Autumn Equinox and the conclusion of Rosh Hashanah

September 22, 2017

The uniqueness of Henderson International School's community is one of our most valued attributes. While many private schools tend to have large populations of like-minded people, we believe our diversity, which spans race, religion, national origin and all varieties of social and economic backgrounds, is essential to academic vitality.

We are fortunate that our unique program attracts students and faculty from more than 30 countries and every continent except Antarctica. Our school is also home to families from many lesser-known but culturally-rich pockets of the U.S. Every year, we recognize cultural holidays and utilize the knowledge and experiences of our school's diverse population to create cross-curricular opportunities for students at all grade levels. From Mexico's Dia de los Muertos to the Chinese New Year, our goal is to expand our focus on two points of our academic compass; global awareness, and the balanced and robust education that we seek to provide.

It is in this spirit that we recognize Rosh Hashanah, the Jewish New Year, which began at sundown on Wednesday and lasts through nightfall tonight. History teacher Darin Roodman describes Rosh Hashanah as a time of prayer, peace and blessing, with attention focused on the year ahead. The days are marked with the sound of the shofar (ram's horn) and the evenings are lit by candlelight. It is the first of the high holidays, followed by Yom Kippur ten days later.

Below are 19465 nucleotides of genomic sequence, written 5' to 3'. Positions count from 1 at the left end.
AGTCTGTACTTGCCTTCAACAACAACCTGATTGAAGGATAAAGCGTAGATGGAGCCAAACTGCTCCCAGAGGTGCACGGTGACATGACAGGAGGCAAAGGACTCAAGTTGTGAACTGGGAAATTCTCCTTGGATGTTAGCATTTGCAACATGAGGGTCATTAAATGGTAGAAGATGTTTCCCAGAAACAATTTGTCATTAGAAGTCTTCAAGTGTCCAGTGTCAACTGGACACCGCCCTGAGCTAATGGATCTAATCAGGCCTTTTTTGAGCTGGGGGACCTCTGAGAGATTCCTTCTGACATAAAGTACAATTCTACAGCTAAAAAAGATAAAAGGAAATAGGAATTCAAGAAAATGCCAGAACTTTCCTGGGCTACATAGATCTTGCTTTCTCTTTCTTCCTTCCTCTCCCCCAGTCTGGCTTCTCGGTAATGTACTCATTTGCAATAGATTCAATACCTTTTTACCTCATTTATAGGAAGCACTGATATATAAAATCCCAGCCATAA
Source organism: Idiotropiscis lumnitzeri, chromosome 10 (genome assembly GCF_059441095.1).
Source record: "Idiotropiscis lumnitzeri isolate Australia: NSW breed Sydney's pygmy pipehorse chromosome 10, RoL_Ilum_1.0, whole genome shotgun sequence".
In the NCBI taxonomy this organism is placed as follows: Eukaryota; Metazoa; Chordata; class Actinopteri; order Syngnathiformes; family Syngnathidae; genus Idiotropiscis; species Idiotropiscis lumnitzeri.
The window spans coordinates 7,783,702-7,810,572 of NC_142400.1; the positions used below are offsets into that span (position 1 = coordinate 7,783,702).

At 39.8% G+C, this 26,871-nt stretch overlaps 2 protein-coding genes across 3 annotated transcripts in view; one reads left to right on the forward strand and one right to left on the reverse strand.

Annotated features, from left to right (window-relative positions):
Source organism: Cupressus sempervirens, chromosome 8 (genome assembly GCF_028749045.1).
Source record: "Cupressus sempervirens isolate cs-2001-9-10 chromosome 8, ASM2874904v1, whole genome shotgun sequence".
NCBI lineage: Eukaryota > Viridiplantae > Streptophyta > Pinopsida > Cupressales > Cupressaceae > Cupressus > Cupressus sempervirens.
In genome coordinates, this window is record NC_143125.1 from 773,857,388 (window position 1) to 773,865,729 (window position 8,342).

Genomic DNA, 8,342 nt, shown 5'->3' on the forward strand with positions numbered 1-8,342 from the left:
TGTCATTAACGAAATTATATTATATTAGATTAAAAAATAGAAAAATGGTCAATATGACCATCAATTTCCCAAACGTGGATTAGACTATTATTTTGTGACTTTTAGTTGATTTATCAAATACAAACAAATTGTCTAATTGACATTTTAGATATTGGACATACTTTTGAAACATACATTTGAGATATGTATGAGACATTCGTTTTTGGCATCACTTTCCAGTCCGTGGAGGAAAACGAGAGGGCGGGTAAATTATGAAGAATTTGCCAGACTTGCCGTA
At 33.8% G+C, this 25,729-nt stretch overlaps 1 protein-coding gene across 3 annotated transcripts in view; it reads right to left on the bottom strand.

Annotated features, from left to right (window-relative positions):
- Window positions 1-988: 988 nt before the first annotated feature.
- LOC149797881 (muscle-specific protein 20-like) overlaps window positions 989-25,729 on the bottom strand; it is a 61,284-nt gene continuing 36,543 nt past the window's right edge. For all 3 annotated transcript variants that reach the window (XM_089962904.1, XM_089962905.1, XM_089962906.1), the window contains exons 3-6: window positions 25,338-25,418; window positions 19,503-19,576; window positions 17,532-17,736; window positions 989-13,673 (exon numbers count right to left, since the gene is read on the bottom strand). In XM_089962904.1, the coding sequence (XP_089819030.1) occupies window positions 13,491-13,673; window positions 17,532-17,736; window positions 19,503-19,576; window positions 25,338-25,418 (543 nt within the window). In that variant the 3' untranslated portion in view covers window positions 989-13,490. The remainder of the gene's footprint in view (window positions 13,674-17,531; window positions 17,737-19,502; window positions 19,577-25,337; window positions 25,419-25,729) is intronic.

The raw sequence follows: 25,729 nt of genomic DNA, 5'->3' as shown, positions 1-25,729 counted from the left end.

"Rosh Hashanah is a time of meditation, prayer, repentance and family," Roodman said. "For observant Jews, it is a two-day period dedicated to focusing on family, praying in the synagogue, and practicing the beliefs and traditions of the faith," he said.

As Rosh Hashanah welcomes the new year, today the September equinox also brings in the beginning of Fall in the Northern hemisphere, and Spring for our friends south of the equator. As we enter this season, our calendars will fill up with holidays, festivals and traditions from around the world. Dating back to ancient times, autumn is a time of harvest, seasonal change, communal celebration and deep reflection for people from all walks of life. For an international school, it is an exciting season for cultural studies and exploration, and a great opportunity for all of us to make meaningful connections, exercise our compassion, and teach our children to find common ground in pursuit of complex problem-solving in a rapidly changing world.

-HIS Leadership Team

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